What are feeling: Feelings are our emotions. They are what happens deep down in our hearts, as a reaction to what we experience, or what we think, or how we respond. As a matter of fact, everything about us registers not only in our minds, but also in our hearts, so that there is a corresponding feeling to everything that takes place in our lives. Someone who says he does not feel anything actually feels numb.

There are four primary feeling, namely;
Sadness – Grief, loneliness, guilt, regret, pain, depression are all auxiliary to sadness.
Happiness – Joy, ecstasy, fulfillment, excitement, peacefulness are kind of happiness.
Fear - Anticipation, doubt, hesitancy, fright, worry, anxiety can fall under fear.
Anger – Hatred, rage, exasperation, hostility, indignation, frustration, animosity, and so on.

Feelings are neither good nor bad. Feeling frustrated, or being annoyed, or experiencing fears and anger do not make one a good or a bad person, Feelings area not moral but simply factual. It is our response to our feelings that can be judged good or bad. But the feelings per se are not wrong. For example, if a woman falls in love with a priest, that is not a sin. But if she flirts with that priest or nurtures her emotions – now, that is sinful.

It is important that we are convinced that feelings are not immoral so that we can be free to face and accept our feelings. In other words, I must be able to say, without any sense of moral reprehension, that I am afraid, or angry, or sexually aroused.

The next step to emotional openness and honesty should be an integration of my emotional reaction to my mind and will. I can decide if and now I will act, or not act, on my feelings.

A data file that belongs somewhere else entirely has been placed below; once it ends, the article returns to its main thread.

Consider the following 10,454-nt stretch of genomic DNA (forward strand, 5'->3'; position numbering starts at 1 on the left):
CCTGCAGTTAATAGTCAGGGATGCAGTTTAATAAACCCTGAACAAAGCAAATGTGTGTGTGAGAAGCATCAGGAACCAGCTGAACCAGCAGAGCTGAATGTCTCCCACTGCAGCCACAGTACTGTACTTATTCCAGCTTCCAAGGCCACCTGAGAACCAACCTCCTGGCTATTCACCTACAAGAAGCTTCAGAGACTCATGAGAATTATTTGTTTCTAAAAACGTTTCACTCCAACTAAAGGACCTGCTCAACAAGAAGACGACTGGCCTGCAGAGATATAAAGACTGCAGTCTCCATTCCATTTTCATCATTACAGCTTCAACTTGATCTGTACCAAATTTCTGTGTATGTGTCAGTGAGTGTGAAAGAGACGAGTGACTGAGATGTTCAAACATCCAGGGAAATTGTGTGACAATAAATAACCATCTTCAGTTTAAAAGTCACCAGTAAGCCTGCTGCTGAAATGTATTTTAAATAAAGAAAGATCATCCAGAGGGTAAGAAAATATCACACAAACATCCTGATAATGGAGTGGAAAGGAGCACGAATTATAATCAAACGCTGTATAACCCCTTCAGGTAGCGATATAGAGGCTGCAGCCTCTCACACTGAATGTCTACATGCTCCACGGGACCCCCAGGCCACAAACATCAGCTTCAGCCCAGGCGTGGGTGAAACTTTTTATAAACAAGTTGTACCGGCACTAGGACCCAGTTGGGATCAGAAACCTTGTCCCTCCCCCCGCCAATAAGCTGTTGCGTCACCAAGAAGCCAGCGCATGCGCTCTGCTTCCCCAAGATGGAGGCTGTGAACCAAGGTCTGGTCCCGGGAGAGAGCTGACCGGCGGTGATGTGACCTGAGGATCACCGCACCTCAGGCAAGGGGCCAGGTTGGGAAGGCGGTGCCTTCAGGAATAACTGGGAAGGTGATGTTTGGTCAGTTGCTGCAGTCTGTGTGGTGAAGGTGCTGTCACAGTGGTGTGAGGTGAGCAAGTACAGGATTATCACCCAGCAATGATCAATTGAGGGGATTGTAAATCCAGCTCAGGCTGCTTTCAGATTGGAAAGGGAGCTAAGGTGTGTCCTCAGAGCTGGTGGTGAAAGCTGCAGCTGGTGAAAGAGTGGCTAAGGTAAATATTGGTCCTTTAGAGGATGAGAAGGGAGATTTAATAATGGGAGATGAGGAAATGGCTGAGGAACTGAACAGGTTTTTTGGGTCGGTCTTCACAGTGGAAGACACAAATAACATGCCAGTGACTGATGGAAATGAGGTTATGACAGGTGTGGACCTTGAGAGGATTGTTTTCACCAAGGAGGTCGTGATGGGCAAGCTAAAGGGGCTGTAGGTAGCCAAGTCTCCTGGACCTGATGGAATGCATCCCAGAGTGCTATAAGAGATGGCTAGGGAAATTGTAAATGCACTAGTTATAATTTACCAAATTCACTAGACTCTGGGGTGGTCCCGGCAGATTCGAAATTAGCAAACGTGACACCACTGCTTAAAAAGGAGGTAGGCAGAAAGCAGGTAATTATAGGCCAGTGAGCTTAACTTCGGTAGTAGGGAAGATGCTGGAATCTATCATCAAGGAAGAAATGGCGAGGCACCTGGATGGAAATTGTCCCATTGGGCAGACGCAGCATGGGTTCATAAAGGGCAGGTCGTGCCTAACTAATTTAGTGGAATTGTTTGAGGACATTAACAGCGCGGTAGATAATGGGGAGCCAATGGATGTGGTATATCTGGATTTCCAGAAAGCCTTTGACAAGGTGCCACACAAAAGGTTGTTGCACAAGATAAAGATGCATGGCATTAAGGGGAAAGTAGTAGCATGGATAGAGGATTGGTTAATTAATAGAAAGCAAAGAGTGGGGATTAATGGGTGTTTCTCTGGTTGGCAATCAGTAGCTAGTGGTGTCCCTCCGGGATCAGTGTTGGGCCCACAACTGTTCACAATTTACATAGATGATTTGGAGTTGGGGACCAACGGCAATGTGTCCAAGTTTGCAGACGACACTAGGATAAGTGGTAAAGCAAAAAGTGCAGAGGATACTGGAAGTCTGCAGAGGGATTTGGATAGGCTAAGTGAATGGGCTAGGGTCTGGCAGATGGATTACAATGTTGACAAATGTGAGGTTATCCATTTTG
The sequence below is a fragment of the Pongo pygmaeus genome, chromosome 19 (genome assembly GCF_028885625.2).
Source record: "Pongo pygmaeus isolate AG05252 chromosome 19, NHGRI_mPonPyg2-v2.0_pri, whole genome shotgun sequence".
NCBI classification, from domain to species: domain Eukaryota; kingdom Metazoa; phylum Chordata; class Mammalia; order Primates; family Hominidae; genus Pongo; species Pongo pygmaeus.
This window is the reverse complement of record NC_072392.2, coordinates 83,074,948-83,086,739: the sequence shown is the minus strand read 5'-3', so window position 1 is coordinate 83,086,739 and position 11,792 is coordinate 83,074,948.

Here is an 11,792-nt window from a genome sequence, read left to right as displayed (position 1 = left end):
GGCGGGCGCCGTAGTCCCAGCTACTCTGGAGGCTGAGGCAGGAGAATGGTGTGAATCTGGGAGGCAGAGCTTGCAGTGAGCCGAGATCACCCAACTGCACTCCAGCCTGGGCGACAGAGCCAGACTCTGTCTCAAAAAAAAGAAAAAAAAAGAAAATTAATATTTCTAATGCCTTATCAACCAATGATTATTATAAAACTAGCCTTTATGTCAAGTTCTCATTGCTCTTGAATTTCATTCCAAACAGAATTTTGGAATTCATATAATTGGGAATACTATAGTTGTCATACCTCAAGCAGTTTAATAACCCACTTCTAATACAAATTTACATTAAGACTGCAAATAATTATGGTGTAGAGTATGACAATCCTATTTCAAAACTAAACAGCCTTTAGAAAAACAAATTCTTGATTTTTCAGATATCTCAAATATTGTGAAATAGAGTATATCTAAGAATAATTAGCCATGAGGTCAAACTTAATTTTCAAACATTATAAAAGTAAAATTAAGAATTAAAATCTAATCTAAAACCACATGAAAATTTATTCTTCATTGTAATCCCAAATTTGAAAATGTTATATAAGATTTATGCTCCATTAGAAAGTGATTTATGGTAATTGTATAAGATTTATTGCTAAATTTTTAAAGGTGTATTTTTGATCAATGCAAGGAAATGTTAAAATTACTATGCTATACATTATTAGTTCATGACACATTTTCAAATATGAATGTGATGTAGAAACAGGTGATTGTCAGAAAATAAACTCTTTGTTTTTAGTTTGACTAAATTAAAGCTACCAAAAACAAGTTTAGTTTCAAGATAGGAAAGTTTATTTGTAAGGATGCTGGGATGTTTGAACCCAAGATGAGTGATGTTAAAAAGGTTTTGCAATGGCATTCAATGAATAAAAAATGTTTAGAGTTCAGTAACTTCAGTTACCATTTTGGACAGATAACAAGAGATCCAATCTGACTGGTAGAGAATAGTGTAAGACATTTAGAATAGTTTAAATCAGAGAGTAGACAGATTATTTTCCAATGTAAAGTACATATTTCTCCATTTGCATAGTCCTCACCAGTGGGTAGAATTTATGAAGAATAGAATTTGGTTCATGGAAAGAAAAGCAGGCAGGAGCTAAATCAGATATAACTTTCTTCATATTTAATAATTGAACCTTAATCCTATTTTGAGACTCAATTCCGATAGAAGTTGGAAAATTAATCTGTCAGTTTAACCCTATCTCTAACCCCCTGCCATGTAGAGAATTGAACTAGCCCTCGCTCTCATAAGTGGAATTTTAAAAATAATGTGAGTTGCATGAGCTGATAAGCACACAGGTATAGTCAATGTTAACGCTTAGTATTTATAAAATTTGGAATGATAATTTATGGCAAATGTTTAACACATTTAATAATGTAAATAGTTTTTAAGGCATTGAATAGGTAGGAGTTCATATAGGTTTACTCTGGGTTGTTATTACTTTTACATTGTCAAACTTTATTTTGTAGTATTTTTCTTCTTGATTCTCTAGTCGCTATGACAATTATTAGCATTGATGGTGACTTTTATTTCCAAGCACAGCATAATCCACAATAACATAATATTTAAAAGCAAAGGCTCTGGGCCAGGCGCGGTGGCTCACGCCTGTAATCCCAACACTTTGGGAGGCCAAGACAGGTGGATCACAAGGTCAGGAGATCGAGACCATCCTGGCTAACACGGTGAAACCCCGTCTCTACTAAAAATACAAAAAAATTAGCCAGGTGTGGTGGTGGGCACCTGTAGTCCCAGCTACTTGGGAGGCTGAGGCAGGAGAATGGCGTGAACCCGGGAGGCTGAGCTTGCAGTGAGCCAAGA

Repression – it is unconsciously denying or ignoring painful feelings. Louis van Dans puts it very aptly: “Repression is a psychological swallowing, a pushing down, an exclusion from our unconscious mind that we find painful.”

If that was all there was to it, it would be a somewhat happy solution to handle anything that is painful. But in this case, the “cure” is worse than the sickness.

Anything that is buried alive remains alive, festering in the subconscious. By festering, I mean it acts like a n echo chamber aggravating and intensifying all the hurts in the present that are similar to the ones which we repressed. And the emotional turmoil resulting continues until that which was repressed can come again, and be seen and accepted in a new light.

Many of us do not realize that something has been repressed can be alive and festering 5,10,15 years later, even though we have seldom thought of it during this time.

Practically, most of us do not accept in our day-to-day living that emotions are neither good nor bad. We exercise a strict censorship of our emotions. If our censoring consciousness do not approve certain emotions, we repress these emotions into our subconscious mind. Experts in psychosomatic medicine say that the most common cause of fatigue and actual sickness is the repression of emotions. The fact is, there are emotions which we do not want to admit. We are ashamed of our fears, or we feel guilty because of our anger or emotional-physical desires.


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